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Spine (Phila Pa 1976). 2010 Feb 15;35(4):430-3. doi: 10.1097/BRS.0b013e3181cdde47.

Spine computed tomography doses and cancer induction.

Author information

1
X-ray Department, University Hospital of North Staffordshire NHS Trust, Staffordshire, United Kingdom. paula.richards@uhns.nhs.uk

Abstract

STUDY DESIGN:

Computer modeling using patient computed tomography (CT) exposure data.

OBJECTIVE:

To adequately consent patients, radiation dose needs to be converted into a relative risk of inducing a cancer. This article estimates different radiation doses and their relative risk of inducing a cancer from spine CT.

SUMMARY OF BACKGROUND DATA:

There has been a marked increase in imaging, particularly CT, and medical exposures make up the majority of background radiation. There is little in the literature about radiation does form spine radiograph and CT imaging.

METHOD:

Based on Monte Carlo simulations and the use of software designed for CT dosimetry, the anatomic region of the spine was mapped onto a mathematical phantom. The routine CT protocol was applied with corrections made to reflect the variation in radiation exposure along the length of the spine, resulting from automatic exposure control. The effective dose was calculated for each protocol and the relative risk of cancer induction calculated.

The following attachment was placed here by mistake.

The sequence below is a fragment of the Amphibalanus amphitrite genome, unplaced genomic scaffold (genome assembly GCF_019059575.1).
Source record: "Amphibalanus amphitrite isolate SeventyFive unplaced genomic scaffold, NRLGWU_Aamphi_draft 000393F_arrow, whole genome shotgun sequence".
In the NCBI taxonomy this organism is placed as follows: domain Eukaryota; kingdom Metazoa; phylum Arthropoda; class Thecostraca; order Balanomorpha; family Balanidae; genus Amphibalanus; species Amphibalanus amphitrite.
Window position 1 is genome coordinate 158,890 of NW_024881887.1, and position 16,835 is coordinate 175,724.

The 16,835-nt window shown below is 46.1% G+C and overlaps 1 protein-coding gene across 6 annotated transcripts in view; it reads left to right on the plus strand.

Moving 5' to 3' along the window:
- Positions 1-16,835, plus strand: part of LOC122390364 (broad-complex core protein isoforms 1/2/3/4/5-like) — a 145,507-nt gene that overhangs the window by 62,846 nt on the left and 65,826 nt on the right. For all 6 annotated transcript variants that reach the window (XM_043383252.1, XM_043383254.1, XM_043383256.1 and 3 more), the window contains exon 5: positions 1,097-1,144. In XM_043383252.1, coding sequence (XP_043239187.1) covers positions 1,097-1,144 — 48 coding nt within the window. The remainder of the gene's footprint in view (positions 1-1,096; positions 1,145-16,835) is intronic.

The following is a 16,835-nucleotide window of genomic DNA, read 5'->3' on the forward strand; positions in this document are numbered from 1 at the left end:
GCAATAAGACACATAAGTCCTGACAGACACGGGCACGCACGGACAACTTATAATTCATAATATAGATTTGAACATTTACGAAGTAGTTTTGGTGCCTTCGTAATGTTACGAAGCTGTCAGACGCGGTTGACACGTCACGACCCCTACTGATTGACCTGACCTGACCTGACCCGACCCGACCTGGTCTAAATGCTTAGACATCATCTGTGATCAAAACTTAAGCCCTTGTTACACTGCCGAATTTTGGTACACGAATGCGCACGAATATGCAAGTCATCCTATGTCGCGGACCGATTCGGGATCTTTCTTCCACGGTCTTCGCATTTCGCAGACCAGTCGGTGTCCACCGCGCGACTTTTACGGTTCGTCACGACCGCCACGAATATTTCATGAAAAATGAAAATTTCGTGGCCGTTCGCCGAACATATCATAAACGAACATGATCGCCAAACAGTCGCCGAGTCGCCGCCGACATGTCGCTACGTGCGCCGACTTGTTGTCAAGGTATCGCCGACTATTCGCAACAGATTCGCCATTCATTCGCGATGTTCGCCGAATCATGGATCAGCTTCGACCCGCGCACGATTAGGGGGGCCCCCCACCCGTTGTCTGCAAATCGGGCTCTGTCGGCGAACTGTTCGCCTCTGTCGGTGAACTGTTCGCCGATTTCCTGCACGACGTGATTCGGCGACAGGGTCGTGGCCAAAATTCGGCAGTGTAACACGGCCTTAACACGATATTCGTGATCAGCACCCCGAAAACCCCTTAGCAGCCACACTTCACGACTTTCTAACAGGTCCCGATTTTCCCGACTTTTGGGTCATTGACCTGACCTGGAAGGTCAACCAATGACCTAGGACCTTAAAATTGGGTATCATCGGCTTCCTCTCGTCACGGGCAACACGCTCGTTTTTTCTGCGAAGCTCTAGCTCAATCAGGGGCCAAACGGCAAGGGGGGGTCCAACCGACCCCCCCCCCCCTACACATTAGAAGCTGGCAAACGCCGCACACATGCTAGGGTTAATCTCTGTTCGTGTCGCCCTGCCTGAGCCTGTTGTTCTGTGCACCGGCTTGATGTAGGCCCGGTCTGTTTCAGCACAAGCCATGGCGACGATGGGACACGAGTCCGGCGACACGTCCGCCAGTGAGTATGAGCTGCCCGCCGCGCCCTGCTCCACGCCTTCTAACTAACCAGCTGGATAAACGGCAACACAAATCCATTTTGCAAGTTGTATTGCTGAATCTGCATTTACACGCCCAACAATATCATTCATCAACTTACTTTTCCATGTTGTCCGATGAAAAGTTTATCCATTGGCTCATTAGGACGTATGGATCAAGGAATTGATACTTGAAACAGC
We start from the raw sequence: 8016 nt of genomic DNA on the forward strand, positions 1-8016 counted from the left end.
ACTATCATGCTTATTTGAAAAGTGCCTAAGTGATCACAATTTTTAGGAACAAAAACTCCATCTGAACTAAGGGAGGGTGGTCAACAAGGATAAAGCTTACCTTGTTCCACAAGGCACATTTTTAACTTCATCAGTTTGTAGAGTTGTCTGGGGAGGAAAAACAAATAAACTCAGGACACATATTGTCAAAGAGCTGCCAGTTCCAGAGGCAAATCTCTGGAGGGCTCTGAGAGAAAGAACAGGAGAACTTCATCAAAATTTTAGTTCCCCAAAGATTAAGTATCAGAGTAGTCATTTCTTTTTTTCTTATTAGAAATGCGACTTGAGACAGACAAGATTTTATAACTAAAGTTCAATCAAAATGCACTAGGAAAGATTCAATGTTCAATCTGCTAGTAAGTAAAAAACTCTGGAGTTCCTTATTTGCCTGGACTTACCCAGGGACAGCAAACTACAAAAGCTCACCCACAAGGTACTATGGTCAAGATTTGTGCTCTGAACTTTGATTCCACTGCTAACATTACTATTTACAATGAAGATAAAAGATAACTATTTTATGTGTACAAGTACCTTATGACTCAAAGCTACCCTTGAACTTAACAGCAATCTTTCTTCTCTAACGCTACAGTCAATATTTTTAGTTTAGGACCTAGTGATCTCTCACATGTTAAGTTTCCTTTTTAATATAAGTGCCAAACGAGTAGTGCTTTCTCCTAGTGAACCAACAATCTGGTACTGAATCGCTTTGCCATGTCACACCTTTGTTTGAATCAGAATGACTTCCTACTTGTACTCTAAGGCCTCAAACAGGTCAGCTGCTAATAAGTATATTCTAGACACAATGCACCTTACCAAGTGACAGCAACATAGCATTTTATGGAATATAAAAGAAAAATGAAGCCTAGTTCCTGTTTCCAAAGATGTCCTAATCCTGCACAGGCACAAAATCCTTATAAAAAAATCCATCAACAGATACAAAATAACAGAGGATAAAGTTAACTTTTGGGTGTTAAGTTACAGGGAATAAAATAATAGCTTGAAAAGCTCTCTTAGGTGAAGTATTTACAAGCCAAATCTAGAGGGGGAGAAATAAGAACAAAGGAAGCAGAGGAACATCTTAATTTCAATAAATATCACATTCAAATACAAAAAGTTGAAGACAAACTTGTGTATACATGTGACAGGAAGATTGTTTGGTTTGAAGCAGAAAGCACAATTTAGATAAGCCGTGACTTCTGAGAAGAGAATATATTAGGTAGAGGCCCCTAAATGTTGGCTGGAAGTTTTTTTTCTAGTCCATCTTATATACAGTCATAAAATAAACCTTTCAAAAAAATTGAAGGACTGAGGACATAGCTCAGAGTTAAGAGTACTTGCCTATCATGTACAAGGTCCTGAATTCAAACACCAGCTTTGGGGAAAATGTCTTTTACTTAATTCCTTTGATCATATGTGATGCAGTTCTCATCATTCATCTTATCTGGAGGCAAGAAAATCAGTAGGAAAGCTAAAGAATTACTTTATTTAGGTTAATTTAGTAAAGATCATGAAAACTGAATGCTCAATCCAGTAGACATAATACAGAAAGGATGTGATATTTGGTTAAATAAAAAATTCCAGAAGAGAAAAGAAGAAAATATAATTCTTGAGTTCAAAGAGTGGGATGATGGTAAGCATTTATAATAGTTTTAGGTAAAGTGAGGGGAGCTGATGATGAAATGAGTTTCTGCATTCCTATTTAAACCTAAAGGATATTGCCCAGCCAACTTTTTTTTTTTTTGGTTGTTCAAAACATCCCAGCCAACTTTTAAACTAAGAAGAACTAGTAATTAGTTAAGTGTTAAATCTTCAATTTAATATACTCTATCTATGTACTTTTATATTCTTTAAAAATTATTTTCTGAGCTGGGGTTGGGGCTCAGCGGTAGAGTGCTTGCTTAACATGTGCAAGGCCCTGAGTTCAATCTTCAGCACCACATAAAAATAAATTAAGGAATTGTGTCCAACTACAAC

RESULTS:

Risk ratio for inducing a cancer when CT scanning the whole lumbar spine was about 1 in 3200, which was much less than the risk of CTing the whole dorsal spine (about 1 in 1800) due to the longer coverage required and the anatomic implications of scanning in the region of the cervical dorsal junction. Quantitative CT of the lumbar spine is a low dose technique with estimated effective dose about 0.1 mSv with an estimated cancer risk of 1 in 200,000 compared to a typical chest radiograph estimated effective dose of 0.02 mSv, which gives a relative risk of causing cancer of about 1 in 1,000,000. Undertaking evaluation of the dorsal and lumbar markedly reduces the amount of radiation and therefore reduces the risk, for instance the estimated effective dose of CT from L3 to L5 is about 3.5 mSv, with an estimated cancer risk of 1 in 5200.

CONCLUSION:

Precise CT technique of the spine, covering the smallest area necessary to answer the clinical question, has a dramatic effect on the estimated cancer risk for individual patient. Cancer risks are summative, so spine CT imaging needs to be considered in the light of the total radiation risk to the patient over their lifetime.

PMID:
20081559
DOI:
10.1097/BRS.0b013e3181cdde47
[Indexed for MEDLINE]

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